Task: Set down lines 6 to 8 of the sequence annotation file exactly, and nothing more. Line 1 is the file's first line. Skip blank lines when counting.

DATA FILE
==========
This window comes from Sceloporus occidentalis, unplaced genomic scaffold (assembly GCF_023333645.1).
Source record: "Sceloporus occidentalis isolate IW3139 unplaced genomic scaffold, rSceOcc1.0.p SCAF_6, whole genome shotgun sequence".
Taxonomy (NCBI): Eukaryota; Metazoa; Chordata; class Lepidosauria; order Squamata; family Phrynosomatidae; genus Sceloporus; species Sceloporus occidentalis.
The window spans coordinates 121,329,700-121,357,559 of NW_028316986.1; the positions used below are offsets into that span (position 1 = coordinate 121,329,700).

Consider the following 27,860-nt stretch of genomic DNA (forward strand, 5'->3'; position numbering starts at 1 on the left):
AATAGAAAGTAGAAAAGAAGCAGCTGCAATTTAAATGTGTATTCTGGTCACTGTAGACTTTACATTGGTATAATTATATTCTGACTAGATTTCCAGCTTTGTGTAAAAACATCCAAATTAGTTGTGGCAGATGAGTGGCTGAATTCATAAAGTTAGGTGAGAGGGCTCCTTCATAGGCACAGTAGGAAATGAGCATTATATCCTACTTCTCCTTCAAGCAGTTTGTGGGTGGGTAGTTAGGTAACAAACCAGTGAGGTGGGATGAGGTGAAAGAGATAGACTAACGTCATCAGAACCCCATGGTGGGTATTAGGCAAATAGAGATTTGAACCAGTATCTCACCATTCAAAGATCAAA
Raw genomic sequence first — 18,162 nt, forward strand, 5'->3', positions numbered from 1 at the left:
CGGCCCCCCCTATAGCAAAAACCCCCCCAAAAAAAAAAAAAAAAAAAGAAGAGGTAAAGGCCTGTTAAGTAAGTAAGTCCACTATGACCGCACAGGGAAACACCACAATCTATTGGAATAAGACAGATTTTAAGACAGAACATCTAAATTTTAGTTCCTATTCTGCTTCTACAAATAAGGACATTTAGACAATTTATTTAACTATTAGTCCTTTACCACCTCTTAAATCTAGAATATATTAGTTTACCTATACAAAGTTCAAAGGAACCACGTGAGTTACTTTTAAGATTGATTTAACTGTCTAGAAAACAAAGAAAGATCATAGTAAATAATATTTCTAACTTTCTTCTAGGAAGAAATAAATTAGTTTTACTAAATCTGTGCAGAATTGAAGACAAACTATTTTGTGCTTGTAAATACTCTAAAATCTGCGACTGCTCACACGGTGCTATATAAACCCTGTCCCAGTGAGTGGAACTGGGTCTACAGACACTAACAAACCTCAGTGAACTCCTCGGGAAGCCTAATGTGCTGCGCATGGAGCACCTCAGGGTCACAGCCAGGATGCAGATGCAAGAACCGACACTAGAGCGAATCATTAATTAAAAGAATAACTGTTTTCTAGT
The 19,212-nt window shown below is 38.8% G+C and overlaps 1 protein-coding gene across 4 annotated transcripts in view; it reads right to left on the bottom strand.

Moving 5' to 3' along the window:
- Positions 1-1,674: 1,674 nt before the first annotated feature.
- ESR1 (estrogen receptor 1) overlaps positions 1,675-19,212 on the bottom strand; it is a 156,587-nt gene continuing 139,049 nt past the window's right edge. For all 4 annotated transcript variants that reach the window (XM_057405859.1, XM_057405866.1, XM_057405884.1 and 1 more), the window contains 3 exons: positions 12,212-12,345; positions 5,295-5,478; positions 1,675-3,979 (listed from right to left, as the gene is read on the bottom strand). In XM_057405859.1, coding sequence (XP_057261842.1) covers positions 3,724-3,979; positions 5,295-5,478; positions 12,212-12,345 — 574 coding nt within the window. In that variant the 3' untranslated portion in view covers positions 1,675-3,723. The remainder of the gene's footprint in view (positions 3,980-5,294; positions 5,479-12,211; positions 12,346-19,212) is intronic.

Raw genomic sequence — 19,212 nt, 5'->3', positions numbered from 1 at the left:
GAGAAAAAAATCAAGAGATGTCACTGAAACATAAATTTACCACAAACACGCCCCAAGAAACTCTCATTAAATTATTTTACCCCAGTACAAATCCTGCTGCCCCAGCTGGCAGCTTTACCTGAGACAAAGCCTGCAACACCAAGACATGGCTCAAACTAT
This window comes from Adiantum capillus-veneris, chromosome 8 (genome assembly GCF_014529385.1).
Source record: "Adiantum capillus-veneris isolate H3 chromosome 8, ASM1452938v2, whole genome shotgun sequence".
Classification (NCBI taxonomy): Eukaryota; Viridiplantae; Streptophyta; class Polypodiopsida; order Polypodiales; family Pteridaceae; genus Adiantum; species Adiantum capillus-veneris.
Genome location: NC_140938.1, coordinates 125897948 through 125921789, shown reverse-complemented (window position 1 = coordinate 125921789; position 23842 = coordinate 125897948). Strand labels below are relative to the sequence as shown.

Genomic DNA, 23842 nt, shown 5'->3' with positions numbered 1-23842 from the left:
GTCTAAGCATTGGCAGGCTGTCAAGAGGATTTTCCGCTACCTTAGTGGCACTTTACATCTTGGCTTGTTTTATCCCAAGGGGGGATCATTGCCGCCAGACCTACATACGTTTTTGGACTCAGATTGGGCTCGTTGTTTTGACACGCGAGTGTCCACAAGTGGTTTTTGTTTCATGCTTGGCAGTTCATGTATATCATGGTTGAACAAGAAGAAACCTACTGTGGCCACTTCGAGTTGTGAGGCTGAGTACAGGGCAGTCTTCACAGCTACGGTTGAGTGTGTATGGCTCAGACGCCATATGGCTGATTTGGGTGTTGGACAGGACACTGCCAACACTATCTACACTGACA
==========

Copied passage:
AATAGAAAGTAGAAAAGAAGCAGCTGCAATTTAAATGTGTATTCTGGTCACTGTAGACTTTACATTGGTATAATTATATTCTGACTAGATTTCCAGCTTTGTGTAAAAACATCCAAATTAGTTGTGGCAGATGAGTGGCTGAATTCATAAAGTTAGGTGAGAGGGCTCCTTCATAGGCACAGTAGGAAATGAGCATTATATCCTACTTCTCCTTCAAGCAGTTTGTGGGTGGGTAGTTAGGTAACAAACCAGTGAGGTGGGATGAGGTGAAAGAGATAGACTAACGTCATCAGAACCCCATGGTGGGTATTAGGCAAATAGAGATTTGAACCAGTATCTCACCATTCAAAGATCAAA
Raw genomic sequence first — 18,162 nt, forward strand, 5'->3', positions numbered from 1 at the left:
CGGCCCCCCCTATAGCAAAAACCCCCCCAAAAAAAAAAAAAAAAAAAGAAGAGGTAAAGGCCTGTTAAGTAAGTAAGTCCACTATGACCGCACAGGGAAACACCACAATCTATTGGAATAAGACAGATTTTAAGACAGAACATCTAAATTTTAGTTCCTATTCTGCTTCTACAAATAAGGACATTTAGACAATTTATTTAACTATTAGTCCTTTACCACCTCTTAAATCTAGAATATATTAGTTTACCTATACAAAGTTCAAAGGAACCACGTGAGTTACTTTTAAGATTGATTTAACTGTCTAGAAAACAAAGAAAGATCATAGTAAATAATATTTCTAACTTTCTTCTAGGAAGAAATAAATTAGTTTTACTAAATCTGTGCAGAATTGAAGACAAACTATTTTGTGCTTGTAAATACTCTAAAATCTGCGACTGCTCACACGGTGCTATATAAACCCTGTCCCAGTGAGTGGAACTGGGTCTACAGACACTAACAAACCTCAGTGAACTCCTCGGGAAGCCTAATGTGCTGCGCATGGAGCACCTCAGGGTCACAGCCAGGATGCAGATGCAAGAACCGACACTAGAGCGAATCATTAATTAAAAGAATAACTGTTTTCTAGT